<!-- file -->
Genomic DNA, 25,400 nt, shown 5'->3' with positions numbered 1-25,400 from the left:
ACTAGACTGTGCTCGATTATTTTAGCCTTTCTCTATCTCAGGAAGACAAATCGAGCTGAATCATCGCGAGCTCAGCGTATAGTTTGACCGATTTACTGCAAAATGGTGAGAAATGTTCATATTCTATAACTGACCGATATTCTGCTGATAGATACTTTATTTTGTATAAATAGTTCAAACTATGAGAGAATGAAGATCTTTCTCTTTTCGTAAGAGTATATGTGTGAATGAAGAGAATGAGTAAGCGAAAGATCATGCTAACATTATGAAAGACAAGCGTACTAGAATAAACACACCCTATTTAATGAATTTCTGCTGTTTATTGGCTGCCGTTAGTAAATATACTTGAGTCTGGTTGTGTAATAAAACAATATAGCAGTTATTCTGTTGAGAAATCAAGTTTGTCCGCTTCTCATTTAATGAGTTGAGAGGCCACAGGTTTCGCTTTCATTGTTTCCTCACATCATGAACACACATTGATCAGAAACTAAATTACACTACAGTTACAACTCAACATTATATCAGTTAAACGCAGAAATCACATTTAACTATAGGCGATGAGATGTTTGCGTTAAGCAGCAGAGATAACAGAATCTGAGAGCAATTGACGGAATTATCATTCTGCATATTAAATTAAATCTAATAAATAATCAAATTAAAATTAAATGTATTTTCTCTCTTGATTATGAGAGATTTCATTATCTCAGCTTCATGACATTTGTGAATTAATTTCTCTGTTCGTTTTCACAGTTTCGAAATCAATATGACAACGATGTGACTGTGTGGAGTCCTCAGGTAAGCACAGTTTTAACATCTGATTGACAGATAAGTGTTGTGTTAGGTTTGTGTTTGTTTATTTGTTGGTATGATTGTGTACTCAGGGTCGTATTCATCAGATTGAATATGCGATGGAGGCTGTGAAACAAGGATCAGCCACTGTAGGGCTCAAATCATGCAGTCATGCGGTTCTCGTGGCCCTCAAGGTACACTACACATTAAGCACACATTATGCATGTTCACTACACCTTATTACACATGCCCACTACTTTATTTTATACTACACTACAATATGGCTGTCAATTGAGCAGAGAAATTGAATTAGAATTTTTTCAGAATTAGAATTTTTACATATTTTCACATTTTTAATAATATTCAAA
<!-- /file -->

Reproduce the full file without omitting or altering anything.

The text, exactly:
Genomic DNA, 25,400 nt, shown 5'->3' with positions numbered 1-25,400 from the left:
ACTAGACTGTGCTCGATTATTTTAGCCTTTCTCTATCTCAGGAAGACAAATCGAGCTGAATCATCGCGAGCTCAGCGTATAGTTTGACCGATTTACTGCAAAATGGTGAGAAATGTTCATATTCTATAACTGACCGATATTCTGCTGATAGATACTTTATTTTGTATAAATAGTTCAAACTATGAGAGAATGAAGATCTTTCTCTTTTCGTAAGAGTATATGTGTGAATGAAGAGAATGAGTAAGCGAAAGATCATGCTAACATTATGAAAGACAAGCGTACTAGAATAAACACACCCTATTTAATGAATTTCTGCTGTTTATTGGCTGCCGTTAGTAAATATACTTGAGTCTGGTTGTGTAATAAAACAATATAGCAGTTATTCTGTTGAGAAATCAAGTTTGTCCGCTTCTCATTTAATGAGTTGAGAGGCCACAGGTTTCGCTTTCATTGTTTCCTCACATCATGAACACACATTGATCAGAAACTAAATTACACTACAGTTACAACTCAACATTATATCAGTTAAACGCAGAAATCACATTTAACTATAGGCGATGAGATGTTTGCGTTAAGCAGCAGAGATAACAGAATCTGAGAGCAATTGACGGAATTATCATTCTGCATATTAAATTAAATCTAATAAATAATCAAATTAAAATTAAATGTATTTTCTCTCTTGATTATGAGAGATTTCATTATCTCAGCTTCATGACATTTGTGAATTAATTTCTCTGTTCGTTTTCACAGTTTCGAAATCAATATGACAACGATGTGACTGTGTGGAGTCCTCAGGTAAGCACAGTTTTAACATCTGATTGACAGATAAGTGTTGTGTTAGGTTTGTGTTTGTTTATTTGTTGGTATGATTGTGTACTCAGGGTCGTATTCATCAGATTGAATATGCGATGGAGGCTGTGAAACAAGGATCAGCCACTGTAGGGCTCAAATCATGCAGTCATGCGGTTCTCGTGGCCCTCAAGGTACACTACACATTAAGCACACATTATGCATGTTCACTACACCTTATTACACATGCCCACTACTTTATTTTATACTACACTACAATATGGCTGTCAATTGAGCAGAGAAATTGAATTAGAATTTTTTCAGAATTAGAATTTTTACATATTTTCACATTTTTAATAATATTCAAA